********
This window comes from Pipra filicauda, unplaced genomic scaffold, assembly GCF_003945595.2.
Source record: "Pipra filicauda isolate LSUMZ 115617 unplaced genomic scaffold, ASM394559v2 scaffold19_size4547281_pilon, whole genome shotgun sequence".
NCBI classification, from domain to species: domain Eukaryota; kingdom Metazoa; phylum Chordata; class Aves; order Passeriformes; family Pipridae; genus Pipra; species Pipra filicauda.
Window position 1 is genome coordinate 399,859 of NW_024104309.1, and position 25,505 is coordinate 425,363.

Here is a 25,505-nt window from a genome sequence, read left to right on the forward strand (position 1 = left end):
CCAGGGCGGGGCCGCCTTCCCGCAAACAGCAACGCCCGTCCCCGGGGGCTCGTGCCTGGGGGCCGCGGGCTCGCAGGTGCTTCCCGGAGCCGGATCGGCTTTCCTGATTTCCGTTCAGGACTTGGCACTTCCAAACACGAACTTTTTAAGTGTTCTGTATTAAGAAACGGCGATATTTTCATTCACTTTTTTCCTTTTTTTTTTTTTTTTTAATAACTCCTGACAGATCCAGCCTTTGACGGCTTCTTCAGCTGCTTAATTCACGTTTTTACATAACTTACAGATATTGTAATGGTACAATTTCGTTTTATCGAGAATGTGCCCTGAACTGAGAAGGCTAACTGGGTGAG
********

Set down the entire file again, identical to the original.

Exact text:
This window comes from Pipra filicauda, unplaced genomic scaffold, assembly GCF_003945595.2.
Source record: "Pipra filicauda isolate LSUMZ 115617 unplaced genomic scaffold, ASM394559v2 scaffold19_size4547281_pilon, whole genome shotgun sequence".
NCBI classification, from domain to species: domain Eukaryota; kingdom Metazoa; phylum Chordata; class Aves; order Passeriformes; family Pipridae; genus Pipra; species Pipra filicauda.
Window position 1 is genome coordinate 399,859 of NW_024104309.1, and position 25,505 is coordinate 425,363.

Here is a 25,505-nt window from a genome sequence, read left to right on the forward strand (position 1 = left end):
CCAGGGCGGGGCCGCCTTCCCGCAAACAGCAACGCCCGTCCCCGGGGGCTCGTGCCTGGGGGCCGCGGGCTCGCAGGTGCTTCCCGGAGCCGGATCGGCTTTCCTGATTTCCGTTCAGGACTTGGCACTTCCAAACACGAACTTTTTAAGTGTTCTGTATTAAGAAACGGCGATATTTTCATTCACTTTTTTCCTTTTTTTTTTTTTTTTTAATAACTCCTGACAGATCCAGCCTTTGACGGCTTCTTCAGCTGCTTAATTCACGTTTTTACATAACTTACAGATATTGTAATGGTACAATTTCGTTTTATCGAGAATGTGCCCTGAACTGAGAAGGCTAACTGGGTGAG